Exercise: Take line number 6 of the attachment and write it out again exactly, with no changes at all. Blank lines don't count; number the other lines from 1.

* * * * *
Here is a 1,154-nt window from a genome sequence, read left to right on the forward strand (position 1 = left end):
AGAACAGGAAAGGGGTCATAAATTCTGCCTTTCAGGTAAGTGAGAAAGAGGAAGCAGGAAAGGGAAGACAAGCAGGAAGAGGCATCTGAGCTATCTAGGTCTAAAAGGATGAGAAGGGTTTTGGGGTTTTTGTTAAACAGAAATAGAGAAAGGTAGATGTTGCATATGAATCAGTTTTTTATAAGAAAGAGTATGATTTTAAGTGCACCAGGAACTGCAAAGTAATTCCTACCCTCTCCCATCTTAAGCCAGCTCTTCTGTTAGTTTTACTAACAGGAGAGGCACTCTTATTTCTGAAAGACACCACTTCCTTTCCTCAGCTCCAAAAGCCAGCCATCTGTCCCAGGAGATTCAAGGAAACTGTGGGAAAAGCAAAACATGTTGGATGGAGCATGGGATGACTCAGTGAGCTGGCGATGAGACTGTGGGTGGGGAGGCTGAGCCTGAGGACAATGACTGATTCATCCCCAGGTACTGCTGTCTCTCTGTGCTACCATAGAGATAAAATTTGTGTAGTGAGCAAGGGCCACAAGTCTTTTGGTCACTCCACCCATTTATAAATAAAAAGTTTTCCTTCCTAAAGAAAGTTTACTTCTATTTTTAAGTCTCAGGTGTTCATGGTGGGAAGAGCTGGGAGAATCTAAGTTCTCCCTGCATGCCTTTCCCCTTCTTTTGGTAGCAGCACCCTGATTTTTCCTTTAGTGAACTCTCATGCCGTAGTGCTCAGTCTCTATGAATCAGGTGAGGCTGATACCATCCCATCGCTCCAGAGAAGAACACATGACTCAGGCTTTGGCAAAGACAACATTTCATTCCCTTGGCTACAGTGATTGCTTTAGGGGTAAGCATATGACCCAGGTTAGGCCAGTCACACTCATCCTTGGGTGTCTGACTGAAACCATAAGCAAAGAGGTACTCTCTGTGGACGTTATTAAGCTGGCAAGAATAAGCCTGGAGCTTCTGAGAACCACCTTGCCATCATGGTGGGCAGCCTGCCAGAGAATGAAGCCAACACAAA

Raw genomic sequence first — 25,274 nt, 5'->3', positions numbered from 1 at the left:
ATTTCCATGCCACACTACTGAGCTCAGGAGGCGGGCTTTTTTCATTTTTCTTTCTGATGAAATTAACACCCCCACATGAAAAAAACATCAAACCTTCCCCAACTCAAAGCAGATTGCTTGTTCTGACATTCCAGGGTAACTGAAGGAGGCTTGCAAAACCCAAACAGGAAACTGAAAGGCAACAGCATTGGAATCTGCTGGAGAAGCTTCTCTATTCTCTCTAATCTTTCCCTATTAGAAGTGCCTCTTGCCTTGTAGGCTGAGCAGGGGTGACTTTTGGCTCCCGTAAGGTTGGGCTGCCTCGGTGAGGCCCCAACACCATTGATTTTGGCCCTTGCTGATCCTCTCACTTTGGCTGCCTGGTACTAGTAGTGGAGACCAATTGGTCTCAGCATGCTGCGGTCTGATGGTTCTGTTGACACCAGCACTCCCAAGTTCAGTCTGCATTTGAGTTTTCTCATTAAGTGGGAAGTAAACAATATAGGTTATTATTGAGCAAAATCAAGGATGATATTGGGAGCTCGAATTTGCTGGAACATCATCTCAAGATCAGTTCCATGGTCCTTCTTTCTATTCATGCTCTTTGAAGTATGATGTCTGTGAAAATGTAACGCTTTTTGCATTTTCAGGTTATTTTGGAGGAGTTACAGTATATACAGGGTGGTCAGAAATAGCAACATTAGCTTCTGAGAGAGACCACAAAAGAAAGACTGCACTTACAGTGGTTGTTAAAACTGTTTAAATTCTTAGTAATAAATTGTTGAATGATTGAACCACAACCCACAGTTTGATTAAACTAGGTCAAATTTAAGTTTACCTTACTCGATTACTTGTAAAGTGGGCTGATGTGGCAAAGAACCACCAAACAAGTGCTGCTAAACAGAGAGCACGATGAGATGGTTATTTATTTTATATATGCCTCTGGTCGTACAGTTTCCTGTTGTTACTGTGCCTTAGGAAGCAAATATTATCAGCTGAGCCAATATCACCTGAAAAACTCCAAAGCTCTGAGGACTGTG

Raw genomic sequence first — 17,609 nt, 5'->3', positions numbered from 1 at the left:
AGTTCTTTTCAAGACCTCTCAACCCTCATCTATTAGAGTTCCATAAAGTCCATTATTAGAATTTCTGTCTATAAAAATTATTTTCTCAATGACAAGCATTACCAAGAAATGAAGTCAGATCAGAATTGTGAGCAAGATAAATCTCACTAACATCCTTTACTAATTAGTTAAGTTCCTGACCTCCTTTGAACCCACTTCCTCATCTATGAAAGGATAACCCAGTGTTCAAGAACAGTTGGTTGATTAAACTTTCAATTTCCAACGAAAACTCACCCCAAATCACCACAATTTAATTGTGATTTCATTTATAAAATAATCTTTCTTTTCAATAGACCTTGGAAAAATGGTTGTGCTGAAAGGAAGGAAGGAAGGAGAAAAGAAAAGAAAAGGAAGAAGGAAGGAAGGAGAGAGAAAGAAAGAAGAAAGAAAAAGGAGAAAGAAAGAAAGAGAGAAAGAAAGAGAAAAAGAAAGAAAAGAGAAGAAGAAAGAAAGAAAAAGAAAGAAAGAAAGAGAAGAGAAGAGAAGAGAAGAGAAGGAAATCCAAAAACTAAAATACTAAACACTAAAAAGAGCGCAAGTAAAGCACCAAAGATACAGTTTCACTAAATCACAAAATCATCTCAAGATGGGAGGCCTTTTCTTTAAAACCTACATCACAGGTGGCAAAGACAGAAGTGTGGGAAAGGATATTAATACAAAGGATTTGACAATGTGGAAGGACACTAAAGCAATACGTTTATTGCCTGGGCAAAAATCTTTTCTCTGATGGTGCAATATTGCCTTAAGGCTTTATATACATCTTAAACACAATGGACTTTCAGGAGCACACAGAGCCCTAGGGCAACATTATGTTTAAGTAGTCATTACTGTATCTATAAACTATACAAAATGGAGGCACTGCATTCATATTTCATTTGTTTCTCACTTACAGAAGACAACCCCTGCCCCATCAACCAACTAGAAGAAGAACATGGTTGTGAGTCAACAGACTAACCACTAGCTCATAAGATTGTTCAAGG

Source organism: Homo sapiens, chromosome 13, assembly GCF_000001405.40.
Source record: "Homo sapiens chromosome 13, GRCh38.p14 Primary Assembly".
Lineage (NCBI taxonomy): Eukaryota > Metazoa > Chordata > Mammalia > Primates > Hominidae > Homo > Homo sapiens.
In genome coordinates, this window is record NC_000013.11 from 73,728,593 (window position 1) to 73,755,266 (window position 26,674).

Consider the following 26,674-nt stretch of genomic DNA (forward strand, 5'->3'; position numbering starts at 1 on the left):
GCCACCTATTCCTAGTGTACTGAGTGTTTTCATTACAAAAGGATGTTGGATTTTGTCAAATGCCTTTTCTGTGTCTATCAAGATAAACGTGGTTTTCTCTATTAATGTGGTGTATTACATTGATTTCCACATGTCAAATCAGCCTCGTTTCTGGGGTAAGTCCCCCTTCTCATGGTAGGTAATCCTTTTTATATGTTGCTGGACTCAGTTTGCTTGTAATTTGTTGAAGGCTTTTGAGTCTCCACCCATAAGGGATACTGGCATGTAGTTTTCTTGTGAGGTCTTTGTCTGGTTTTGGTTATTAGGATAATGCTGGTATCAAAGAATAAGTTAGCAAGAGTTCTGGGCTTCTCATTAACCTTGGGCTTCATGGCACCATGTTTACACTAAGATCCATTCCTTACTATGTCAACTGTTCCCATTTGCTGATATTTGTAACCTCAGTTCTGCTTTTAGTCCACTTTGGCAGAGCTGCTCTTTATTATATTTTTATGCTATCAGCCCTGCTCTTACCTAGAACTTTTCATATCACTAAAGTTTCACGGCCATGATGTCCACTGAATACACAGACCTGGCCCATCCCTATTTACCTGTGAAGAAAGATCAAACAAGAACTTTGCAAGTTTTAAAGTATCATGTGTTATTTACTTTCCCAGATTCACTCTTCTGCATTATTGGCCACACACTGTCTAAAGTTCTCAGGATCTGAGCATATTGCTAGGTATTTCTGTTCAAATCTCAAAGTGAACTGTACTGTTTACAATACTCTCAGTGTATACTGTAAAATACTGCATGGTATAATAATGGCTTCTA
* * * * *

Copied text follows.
AGTTCTTTTCAAGACCTCTCAACCCTCATCTATTAGAGTTCCATAAAGTCCATTATTAGAATTTCTGTCTATAAAAATTATTTTCTCAATGACAAGCATTACCAAGAAATGAAGTCAGATCAGAATTGTGAGCAAGATAAATCTCACTAACATCCTTTACTAATTAGTTAAGTTCCTGACCTCCTTTGAACCCACTTCCTCATCTATGAAAGGATAACCCAGTGTTCAAGAACAGTTGGTTGATTAAACTTTCAATTTCCAACGAAAACTCACCCCAAATCACCACAATTTAATTGTGATTTCATTTATAAAATAATCTTTCTTTTCAATAGACCTTGGAAAAATGGTTGTGCTGAAAGGAAGGAAGGAAGGAGAAAAGAAAAGAAAAGGAAGAAGGAAGGAAGGAGAGAGAAAGAAAGAAGAAAGAAAAAGGAGAAAGAAAGAAAGAGAGAAAGAAAGAGAAAAAGAAAGAAAAGAGAAGAAGAAAGAAAGAAAAAGAAAGAAAGAAAGAGAAGAGAAGAGAAGAGAAGAGAAGGAAATCCAAAAACTAAAATACTAAACACTAAAAAGAGCGCAAGTAAAGCACCAAAGATACAGTTTCACTAAATCACAAAATCATCTCAAGATGGGAGGCCTTTTCTTTAAAACCTACATCACAGGTGGCAAAGACAGAAGTGTGGGAAAGGATATTAATACAAAGGATTTGACAATGTGGAAGGACACTAAAGCAATACGTTTATTGCCTGGGCAAAAATCTTTTCTCTGATGGTGCAATATTGCCTTAAGGCTTTATATACATCTTAAACACAATGGACTTTCAGGAGCACACAGAGCCCTAGGGCAACATTATGTTTAAGTAGTCATTACTGTATCTATAAACTATACAAAATGGAGGCACTGCATTCATATTTCATTTGTTTCTCACTTACAGAAGACAACCCCTGCCCCATCAACCAACTAGAAGAAGAACATGGTTGTGAGTCAACAGACTAACCACTAGCTCATAAGATTGTTCAAGG